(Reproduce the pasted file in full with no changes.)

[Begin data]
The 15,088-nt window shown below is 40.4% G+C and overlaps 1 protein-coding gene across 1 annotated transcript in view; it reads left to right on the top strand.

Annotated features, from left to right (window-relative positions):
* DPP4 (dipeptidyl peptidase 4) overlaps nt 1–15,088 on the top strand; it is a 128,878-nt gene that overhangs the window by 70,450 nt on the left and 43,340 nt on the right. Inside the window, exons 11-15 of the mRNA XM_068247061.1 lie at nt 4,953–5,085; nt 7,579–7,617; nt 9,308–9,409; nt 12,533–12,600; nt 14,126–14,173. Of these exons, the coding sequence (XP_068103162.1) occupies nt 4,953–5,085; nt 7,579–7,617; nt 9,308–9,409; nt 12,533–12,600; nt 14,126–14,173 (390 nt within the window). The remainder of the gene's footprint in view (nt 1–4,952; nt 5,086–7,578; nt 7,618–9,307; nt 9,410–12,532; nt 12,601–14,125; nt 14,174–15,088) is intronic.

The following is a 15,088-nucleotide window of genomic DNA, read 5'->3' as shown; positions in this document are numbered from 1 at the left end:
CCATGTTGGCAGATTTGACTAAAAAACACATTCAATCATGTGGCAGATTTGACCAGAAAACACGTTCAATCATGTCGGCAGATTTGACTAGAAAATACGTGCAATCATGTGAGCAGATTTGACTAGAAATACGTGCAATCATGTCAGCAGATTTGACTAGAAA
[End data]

The 15,088-nt window shown below is 40.4% G+C and overlaps 1 protein-coding gene across 1 annotated transcript in view; it reads left to right on the top strand.

Annotated features, from left to right (window-relative positions):
* DPP4 (dipeptidyl peptidase 4) overlaps nt 1–15,088 on the top strand; it is a 128,878-nt gene that overhangs the window by 70,450 nt on the left and 43,340 nt on the right. Inside the window, exons 11-15 of the mRNA XM_068247061.1 lie at nt 4,953–5,085; nt 7,579–7,617; nt 9,308–9,409; nt 12,533–12,600; nt 14,126–14,173. Of these exons, the coding sequence (XP_068103162.1) occupies nt 4,953–5,085; nt 7,579–7,617; nt 9,308–9,409; nt 12,533–12,600; nt 14,126–14,173 (390 nt within the window). The remainder of the gene's footprint in view (nt 1–4,952; nt 5,086–7,578; nt 7,618–9,307; nt 9,410–12,532; nt 12,601–14,125; nt 14,174–15,088) is intronic.

The following is a 15,088-nucleotide window of genomic DNA, read 5'->3' as shown; positions in this document are numbered from 1 at the left end:
CCATGTTGGCAGATTTGACTAAAAAACACATTCAATCATGTGGCAGATTTGACCAGAAAACACGTTCAATCATGTCGGCAGATTTGACTAGAAAATACGTGCAATCATGTGAGCAGATTTGACTAGAAATACGTGCAATCATGTCAGCAGATTTGACTAGAAA